Saturday, October 23, 2010

garbled message

The third comment to a blog post I just read suggests that the people in my state are illiterate.  The post discusses a town being told that their school has to stop broadcasting Christian prayers and the fact that the townspeople are not happy or at least one woman.

It's a trainwreck already, and then the dude in the comments suggests that whole thing about us Tennesseeans, and I don't know whether to comment and then post or ignore the comment section and just post.  There was a time I would have commented, would, in fact, have barged in with all my guns blazing.

But anymore I just can't bring myself to do it, so I backspace a bunch and clicked back over here so I could just talk shit at my own place.

But even before dude-bro posted his jab I'd nearly thought about posting because of a single line at the very end of the post.

Okay, the post is at Friendly Atheist and also discusses something about a monument and a Christian flag.  I don't really remember, because it's that last line that I think needs to be addressed to be able to understand this whole thing that many Christians do.

Those of us who are nonbelievers see just how pervasive religion is even in so "enlightened" an age as our twenty first century.  Those of us who both nonbelieve and live in a smallish and possibly southern place see it all too well.  Don't get me started on the gay thing cuz omg ya'll.

And the last line of the post, that juicy tidbit that keeps on giving:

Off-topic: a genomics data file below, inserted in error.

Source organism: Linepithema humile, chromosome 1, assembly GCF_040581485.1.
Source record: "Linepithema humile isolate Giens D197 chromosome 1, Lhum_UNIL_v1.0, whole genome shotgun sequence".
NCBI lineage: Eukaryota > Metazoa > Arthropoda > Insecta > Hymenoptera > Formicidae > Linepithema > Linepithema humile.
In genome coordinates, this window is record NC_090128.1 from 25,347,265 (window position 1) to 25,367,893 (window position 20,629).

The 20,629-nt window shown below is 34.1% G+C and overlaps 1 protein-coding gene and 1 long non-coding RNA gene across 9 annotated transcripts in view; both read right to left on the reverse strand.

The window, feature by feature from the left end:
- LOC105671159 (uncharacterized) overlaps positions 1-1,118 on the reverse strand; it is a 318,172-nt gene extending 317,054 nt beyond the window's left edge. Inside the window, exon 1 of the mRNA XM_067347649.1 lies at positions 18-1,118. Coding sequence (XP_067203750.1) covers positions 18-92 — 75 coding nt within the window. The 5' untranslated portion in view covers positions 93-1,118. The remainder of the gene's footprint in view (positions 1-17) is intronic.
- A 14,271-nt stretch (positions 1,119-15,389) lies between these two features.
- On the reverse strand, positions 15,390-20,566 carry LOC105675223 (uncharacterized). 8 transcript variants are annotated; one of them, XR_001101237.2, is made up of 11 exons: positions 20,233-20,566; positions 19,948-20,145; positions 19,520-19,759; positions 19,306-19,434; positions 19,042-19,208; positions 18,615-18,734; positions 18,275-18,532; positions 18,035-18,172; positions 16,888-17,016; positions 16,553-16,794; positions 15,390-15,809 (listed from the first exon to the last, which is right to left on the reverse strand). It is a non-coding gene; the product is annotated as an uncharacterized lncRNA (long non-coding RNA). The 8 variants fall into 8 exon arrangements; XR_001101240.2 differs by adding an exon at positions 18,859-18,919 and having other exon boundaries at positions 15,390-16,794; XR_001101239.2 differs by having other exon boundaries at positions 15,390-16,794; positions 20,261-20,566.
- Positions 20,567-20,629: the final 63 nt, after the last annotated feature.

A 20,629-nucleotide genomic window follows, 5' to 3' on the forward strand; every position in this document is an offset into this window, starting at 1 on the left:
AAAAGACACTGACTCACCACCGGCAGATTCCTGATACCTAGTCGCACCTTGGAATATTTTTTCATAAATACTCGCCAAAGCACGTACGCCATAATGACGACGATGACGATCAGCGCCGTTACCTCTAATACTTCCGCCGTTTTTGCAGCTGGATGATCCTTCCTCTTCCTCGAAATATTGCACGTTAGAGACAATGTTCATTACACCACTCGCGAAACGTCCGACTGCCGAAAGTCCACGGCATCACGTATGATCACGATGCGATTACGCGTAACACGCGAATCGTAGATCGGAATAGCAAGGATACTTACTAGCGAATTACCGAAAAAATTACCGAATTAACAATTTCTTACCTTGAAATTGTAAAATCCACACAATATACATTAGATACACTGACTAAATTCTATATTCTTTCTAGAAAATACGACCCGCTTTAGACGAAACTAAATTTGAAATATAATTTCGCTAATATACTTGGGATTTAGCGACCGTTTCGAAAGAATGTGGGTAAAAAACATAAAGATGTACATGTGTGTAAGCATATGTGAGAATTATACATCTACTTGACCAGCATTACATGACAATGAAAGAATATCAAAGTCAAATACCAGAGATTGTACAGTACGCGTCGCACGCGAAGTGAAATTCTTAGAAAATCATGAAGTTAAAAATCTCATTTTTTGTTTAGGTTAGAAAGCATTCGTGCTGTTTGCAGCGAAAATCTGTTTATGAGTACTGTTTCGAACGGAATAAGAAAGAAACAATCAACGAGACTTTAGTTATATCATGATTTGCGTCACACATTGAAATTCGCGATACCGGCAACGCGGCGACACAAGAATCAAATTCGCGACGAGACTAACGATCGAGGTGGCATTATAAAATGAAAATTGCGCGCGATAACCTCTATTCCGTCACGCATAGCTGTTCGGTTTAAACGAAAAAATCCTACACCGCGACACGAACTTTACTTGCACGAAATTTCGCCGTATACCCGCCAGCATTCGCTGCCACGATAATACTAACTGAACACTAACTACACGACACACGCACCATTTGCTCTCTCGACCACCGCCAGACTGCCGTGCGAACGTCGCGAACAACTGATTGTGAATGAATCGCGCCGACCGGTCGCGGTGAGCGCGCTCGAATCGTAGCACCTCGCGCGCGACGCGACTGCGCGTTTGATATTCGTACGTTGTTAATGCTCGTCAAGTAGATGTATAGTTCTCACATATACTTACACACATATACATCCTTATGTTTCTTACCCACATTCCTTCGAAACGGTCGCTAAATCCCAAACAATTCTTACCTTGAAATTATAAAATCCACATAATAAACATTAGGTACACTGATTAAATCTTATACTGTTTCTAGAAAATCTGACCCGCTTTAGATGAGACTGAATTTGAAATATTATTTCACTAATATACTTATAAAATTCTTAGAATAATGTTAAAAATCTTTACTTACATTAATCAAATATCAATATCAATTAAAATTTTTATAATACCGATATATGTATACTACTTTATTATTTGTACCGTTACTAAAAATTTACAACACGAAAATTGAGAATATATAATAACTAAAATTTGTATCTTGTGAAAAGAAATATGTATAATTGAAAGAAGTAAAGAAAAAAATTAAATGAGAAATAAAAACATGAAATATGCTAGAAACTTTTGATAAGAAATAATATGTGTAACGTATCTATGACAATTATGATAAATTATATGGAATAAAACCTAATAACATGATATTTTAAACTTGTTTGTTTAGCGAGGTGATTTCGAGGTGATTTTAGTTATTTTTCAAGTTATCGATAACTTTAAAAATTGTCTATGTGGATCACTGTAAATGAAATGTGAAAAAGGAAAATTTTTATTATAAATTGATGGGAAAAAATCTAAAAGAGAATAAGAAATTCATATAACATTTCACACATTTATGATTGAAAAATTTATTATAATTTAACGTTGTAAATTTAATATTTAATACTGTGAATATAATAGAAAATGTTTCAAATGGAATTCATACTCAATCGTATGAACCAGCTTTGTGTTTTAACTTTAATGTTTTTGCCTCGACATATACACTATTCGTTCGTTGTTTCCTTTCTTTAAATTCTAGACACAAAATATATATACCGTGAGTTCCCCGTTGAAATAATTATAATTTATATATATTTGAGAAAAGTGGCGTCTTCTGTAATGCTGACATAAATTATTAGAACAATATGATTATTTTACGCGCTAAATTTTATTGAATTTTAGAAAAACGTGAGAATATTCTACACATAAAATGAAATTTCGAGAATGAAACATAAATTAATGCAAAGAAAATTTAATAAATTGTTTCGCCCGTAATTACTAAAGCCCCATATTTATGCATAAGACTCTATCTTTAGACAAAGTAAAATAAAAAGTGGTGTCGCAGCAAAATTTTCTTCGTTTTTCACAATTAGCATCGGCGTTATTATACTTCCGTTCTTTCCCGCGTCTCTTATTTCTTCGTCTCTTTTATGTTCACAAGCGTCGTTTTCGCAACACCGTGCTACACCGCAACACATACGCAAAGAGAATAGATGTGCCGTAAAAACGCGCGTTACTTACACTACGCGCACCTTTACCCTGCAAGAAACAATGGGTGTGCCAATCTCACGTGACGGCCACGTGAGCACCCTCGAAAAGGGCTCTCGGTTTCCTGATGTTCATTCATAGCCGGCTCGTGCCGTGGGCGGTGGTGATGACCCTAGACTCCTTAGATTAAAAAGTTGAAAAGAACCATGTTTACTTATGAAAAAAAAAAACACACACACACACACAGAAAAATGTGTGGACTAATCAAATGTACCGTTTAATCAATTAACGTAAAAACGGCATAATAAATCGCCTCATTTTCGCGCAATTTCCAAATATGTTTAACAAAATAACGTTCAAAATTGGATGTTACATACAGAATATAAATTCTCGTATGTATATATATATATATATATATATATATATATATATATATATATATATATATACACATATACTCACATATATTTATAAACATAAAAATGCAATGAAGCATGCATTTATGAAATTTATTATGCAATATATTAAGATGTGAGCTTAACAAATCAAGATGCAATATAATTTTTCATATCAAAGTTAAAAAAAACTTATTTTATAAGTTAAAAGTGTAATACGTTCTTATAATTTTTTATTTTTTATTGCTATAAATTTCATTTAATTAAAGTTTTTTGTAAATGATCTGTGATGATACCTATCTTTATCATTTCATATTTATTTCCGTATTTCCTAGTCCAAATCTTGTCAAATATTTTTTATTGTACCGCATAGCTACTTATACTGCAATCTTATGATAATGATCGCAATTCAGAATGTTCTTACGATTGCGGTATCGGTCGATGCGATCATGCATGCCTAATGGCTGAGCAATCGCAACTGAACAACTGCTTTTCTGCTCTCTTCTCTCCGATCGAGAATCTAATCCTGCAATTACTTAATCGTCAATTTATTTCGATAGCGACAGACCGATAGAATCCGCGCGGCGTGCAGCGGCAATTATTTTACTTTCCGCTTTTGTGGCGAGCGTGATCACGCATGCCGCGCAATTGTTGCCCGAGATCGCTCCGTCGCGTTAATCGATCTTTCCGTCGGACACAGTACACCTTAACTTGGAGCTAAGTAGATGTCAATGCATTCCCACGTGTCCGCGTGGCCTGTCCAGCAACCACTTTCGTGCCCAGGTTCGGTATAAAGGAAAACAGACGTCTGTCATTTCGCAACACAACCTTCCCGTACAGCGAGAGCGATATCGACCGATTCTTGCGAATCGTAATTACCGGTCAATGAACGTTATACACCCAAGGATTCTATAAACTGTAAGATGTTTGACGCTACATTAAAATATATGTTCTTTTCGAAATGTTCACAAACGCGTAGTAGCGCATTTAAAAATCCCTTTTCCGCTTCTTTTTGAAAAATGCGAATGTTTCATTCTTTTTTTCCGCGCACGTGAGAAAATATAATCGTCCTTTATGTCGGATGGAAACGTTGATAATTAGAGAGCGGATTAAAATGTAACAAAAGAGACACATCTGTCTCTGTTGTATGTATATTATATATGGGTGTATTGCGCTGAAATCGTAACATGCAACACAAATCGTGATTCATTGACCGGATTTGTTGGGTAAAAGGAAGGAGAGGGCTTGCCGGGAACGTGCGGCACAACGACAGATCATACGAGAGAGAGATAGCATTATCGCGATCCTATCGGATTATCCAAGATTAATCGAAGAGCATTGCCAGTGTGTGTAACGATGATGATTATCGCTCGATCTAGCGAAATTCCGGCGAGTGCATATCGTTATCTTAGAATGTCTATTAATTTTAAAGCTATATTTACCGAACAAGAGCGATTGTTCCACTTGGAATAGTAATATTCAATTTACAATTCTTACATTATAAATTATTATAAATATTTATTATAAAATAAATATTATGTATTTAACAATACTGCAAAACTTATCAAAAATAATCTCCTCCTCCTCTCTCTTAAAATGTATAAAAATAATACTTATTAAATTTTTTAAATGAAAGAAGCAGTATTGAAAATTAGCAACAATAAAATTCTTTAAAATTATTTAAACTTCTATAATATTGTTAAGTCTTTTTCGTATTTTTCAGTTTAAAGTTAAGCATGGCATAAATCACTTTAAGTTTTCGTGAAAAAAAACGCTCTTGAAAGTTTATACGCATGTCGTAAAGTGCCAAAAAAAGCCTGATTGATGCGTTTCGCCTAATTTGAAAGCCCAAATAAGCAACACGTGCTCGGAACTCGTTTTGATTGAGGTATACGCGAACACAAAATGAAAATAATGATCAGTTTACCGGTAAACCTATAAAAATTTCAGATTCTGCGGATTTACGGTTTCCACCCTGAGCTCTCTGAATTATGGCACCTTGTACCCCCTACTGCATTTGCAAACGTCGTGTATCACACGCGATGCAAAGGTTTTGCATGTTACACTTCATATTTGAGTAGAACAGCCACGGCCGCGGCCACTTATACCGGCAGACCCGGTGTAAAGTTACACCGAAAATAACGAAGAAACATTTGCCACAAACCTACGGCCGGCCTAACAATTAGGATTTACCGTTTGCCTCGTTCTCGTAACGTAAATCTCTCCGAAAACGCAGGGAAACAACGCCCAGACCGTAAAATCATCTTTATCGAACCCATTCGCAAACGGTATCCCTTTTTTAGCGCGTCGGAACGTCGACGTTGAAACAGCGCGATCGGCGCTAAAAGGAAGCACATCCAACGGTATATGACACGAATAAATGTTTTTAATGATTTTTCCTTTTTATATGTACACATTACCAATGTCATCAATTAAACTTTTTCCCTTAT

This is a kind of Christian extremism — assuming that government neutrality on religion is somehow anti-Christian.
There is of course the whole for-us-or-against-us thing, which is mentioned in the comments, but this whole mentality actually comes from the biblicaly based idea that Christians are supposed to suffer, and one of the best ways to suffer, as mentioned in the book of John, is to be despised and hated as people of faith.  Often they tell themselves that this is because none of us want to hear what we must know is the truth, ants and grasshoppers and long lost sons returning home.

It's part of a playing the victim meme that seems to have grown stronger lately, or perhaps it's just being used more often.  Christians who insist their religious views keep the rest of us from progressing as humans will always hate it when they lose because they put so very much into the fight for their moral superiority. And because they are morally right according to their own faith they must necessarily be right for everyone because theirs is the one true faith.

And really, you just can't force people to step outside of their belief system and look at it from a different p.o.v.  Atheists have already done that for the most part, or many, if not most, of us would still be locked in a similar faith based way of life.   Too many questions can make you waver in your steadfastness.

So we have to keep reminding people that forcing others to even passively participate in your faith rituals is not okay.  It's wrong to force your religion and the trappings of your faith system onto others.  

You do still have freedom of speech and religion, but I also deserve freedom from your religion.

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